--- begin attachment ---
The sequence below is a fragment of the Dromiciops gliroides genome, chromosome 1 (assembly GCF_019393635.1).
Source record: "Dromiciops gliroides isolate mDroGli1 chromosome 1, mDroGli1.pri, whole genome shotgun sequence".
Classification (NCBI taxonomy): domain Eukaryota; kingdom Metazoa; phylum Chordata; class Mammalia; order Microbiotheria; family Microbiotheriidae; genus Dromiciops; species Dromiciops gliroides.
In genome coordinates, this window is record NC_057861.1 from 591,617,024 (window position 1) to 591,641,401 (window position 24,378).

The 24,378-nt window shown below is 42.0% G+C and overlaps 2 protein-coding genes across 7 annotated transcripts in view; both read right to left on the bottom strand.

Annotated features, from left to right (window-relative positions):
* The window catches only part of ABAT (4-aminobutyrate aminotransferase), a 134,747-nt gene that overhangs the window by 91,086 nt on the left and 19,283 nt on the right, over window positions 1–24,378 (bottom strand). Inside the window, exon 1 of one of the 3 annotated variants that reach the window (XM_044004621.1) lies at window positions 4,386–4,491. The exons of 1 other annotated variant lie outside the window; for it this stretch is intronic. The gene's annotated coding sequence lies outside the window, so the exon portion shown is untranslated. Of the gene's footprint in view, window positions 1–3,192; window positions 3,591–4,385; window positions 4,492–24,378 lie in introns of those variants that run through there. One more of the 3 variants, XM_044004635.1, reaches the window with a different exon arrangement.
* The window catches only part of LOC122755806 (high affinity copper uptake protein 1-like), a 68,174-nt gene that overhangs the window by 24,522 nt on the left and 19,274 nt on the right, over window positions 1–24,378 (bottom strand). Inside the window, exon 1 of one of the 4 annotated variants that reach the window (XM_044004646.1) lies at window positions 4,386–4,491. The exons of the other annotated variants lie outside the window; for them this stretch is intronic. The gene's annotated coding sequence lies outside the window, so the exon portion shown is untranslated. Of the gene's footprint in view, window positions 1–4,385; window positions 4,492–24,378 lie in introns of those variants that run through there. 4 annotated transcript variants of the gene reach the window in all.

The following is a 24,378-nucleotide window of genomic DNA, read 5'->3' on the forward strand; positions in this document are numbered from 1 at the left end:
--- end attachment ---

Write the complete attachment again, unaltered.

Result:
The sequence below is a fragment of the Dromiciops gliroides genome, chromosome 1 (assembly GCF_019393635.1).
Source record: "Dromiciops gliroides isolate mDroGli1 chromosome 1, mDroGli1.pri, whole genome shotgun sequence".
Classification (NCBI taxonomy): domain Eukaryota; kingdom Metazoa; phylum Chordata; class Mammalia; order Microbiotheria; family Microbiotheriidae; genus Dromiciops; species Dromiciops gliroides.
In genome coordinates, this window is record NC_057861.1 from 591,617,024 (window position 1) to 591,641,401 (window position 24,378).

The 24,378-nt window shown below is 42.0% G+C and overlaps 2 protein-coding genes across 7 annotated transcripts in view; both read right to left on the bottom strand.

Annotated features, from left to right (window-relative positions):
* The window catches only part of ABAT (4-aminobutyrate aminotransferase), a 134,747-nt gene that overhangs the window by 91,086 nt on the left and 19,283 nt on the right, over window positions 1–24,378 (bottom strand). Inside the window, exon 1 of one of the 3 annotated variants that reach the window (XM_044004621.1) lies at window positions 4,386–4,491. The exons of 1 other annotated variant lie outside the window; for it this stretch is intronic. The gene's annotated coding sequence lies outside the window, so the exon portion shown is untranslated. Of the gene's footprint in view, window positions 1–3,192; window positions 3,591–4,385; window positions 4,492–24,378 lie in introns of those variants that run through there. One more of the 3 variants, XM_044004635.1, reaches the window with a different exon arrangement.
* The window catches only part of LOC122755806 (high affinity copper uptake protein 1-like), a 68,174-nt gene that overhangs the window by 24,522 nt on the left and 19,274 nt on the right, over window positions 1–24,378 (bottom strand). Inside the window, exon 1 of one of the 4 annotated variants that reach the window (XM_044004646.1) lies at window positions 4,386–4,491. The exons of the other annotated variants lie outside the window; for them this stretch is intronic. The gene's annotated coding sequence lies outside the window, so the exon portion shown is untranslated. Of the gene's footprint in view, window positions 1–4,385; window positions 4,492–24,378 lie in introns of those variants that run through there. 4 annotated transcript variants of the gene reach the window in all.

The following is a 24,378-nucleotide window of genomic DNA, read 5'->3' on the forward strand; positions in this document are numbered from 1 at the left end: